by Mary Stroka
Nearly one-third (32%) of Iowa adults said they are “mostly doubtful or “very doubtful” that, “across the country,” votes in the 2022 general election will be counted as voters intended in a November Des Moines Register/Mediacom poll.
The remainder were very confident (26%), mostly confident (37%) or not sure (6%) votes would be counted properly. Selzer & Co. conducted the poll of 810 randomly selected Iowan adults between Nov. 7 and Nov. 10.
The votes of confidence appeared partisan. Independents’ votes of confidence echoed the overall results (62% confident, 34% doubtful). Democrats were much more likely to say they are “very confident” (48%) results will be counted correctly compared with Republicans (8%). Eighty-eight percent of Democrats said they are “very confident” or “mostly confident” while 9% are “mostly doubtful” or “very doubtful.” The survey found that 47% of Trump 2020 voters are “mostly doubtful” or “very doubtful” the results will be counted as voters intended.
Former President Donald Trump challenged the results in the past presidential election in several states, claiming they were fraudulent.
Rita Hart had contested the election against Rep. Mariannette Miller-Meeks for Iowa’s 2nd Congressional District up until March 31. She had taken her contest before the U.S. House of Representatives Committee on Administration, challenging the results.
“Iowans should feel confident about the integrity of the vote in our state,” Iowa Secretary of State Paul Pate told The Center Square in an emailed statement. “We have taken numerous measures to protect the sanctity of the ballot. Iowa has Voter ID at the polls and on absentee ballot requests. We conduct statewide post-election audits. The 2020 general election results matched perfectly in all 99 counties.”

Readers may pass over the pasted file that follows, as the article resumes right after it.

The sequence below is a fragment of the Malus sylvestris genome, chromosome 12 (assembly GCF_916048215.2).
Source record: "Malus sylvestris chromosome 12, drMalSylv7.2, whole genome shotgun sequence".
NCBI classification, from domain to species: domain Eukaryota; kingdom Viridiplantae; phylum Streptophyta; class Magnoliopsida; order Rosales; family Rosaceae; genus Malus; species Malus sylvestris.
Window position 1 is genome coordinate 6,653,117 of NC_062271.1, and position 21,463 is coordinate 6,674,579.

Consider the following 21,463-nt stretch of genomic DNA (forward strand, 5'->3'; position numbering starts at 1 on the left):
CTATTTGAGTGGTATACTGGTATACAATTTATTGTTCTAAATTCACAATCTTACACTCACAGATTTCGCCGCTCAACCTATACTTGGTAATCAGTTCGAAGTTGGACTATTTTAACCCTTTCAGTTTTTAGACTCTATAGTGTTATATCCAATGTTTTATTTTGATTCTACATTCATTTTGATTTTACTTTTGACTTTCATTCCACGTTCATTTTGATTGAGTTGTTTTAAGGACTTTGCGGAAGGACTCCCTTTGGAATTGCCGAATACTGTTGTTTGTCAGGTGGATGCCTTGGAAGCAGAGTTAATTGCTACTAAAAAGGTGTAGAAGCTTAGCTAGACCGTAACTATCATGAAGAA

Pate said the office works with local, state and federal government to protect the election infrastructure. Those partners include the Iowa National Guard, the FBI, and the U.S. Department of Homeland Security, he said.
“There is no evidence of any unauthorized intrusions into Iowa’s election system, and we are constantly vigilant about protecting the process,” he said. “Our elections are secure, transparent, and bipartisan every step of the way. We will continue to educate Iowans about all the steps we take to ensure their vote is protected and safe.”
Voting laws in Iowa changed this year. Measures included shortening early voting periods, closing polls an hour earlier on Election Day, and preventing anyone except family members or household members of a voter from returning ballots on another voter’s behalf, with some exceptions.
Iowa’s redistricting map for the next 10 years was approved in October. Election Day for the midterm elections is Nov. 8, 2022. Primaries will be held June 7.
City runoff elections this year are Nov. 30. Iowa Secretary of State Communications Director Kevin Hall told The Center Square in an emailed statement Tuesday that there are five runoff elections: Mayor of Cedar Rapids, Mayor of Atlantic, a City Council member for Edgewood, Mayor of Cedar Falls, and Ward 3 of the City Council for Cedar Falls.
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